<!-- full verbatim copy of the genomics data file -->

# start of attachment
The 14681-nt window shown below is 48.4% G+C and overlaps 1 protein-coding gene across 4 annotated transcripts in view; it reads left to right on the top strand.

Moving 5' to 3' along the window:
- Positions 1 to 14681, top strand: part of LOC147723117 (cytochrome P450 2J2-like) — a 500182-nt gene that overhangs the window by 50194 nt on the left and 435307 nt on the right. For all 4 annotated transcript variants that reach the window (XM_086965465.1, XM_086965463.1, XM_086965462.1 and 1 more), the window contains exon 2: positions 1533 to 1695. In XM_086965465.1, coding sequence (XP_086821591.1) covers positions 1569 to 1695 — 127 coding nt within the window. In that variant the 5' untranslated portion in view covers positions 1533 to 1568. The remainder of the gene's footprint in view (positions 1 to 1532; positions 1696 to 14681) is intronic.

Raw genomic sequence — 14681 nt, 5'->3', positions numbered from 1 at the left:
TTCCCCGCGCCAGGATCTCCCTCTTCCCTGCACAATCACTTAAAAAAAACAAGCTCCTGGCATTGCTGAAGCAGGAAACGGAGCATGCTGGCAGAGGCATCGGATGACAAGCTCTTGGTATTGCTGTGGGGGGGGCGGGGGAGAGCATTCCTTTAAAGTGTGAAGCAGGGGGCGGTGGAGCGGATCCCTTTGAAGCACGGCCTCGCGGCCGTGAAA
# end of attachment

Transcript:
The 14681-nt window shown below is 48.4% G+C and overlaps 1 protein-coding gene across 4 annotated transcripts in view; it reads left to right on the top strand.

Moving 5' to 3' along the window:
- Positions 1 to 14681, top strand: part of LOC147723117 (cytochrome P450 2J2-like) — a 500182-nt gene that overhangs the window by 50194 nt on the left and 435307 nt on the right. For all 4 annotated transcript variants that reach the window (XM_086965465.1, XM_086965463.1, XM_086965462.1 and 1 more), the window contains exon 2: positions 1533 to 1695. In XM_086965465.1, coding sequence (XP_086821591.1) covers positions 1569 to 1695 — 127 coding nt within the window. In that variant the 5' untranslated portion in view covers positions 1533 to 1568. The remainder of the gene's footprint in view (positions 1 to 1532; positions 1696 to 14681) is intronic.

Raw genomic sequence — 14681 nt, 5'->3', positions numbered from 1 at the left:
TTCCCCGCGCCAGGATCTCCCTCTTCCCTGCACAATCACTTAAAAAAAACAAGCTCCTGGCATTGCTGAAGCAGGAAACGGAGCATGCTGGCAGAGGCATCGGATGACAAGCTCTTGGTATTGCTGTGGGGGGGGCGGGGGAGAGCATTCCTTTAAAGTGTGAAGCAGGGGGCGGTGGAGCGGATCCCTTTGAAGCACGGCCTCGCGGCCGTGAAA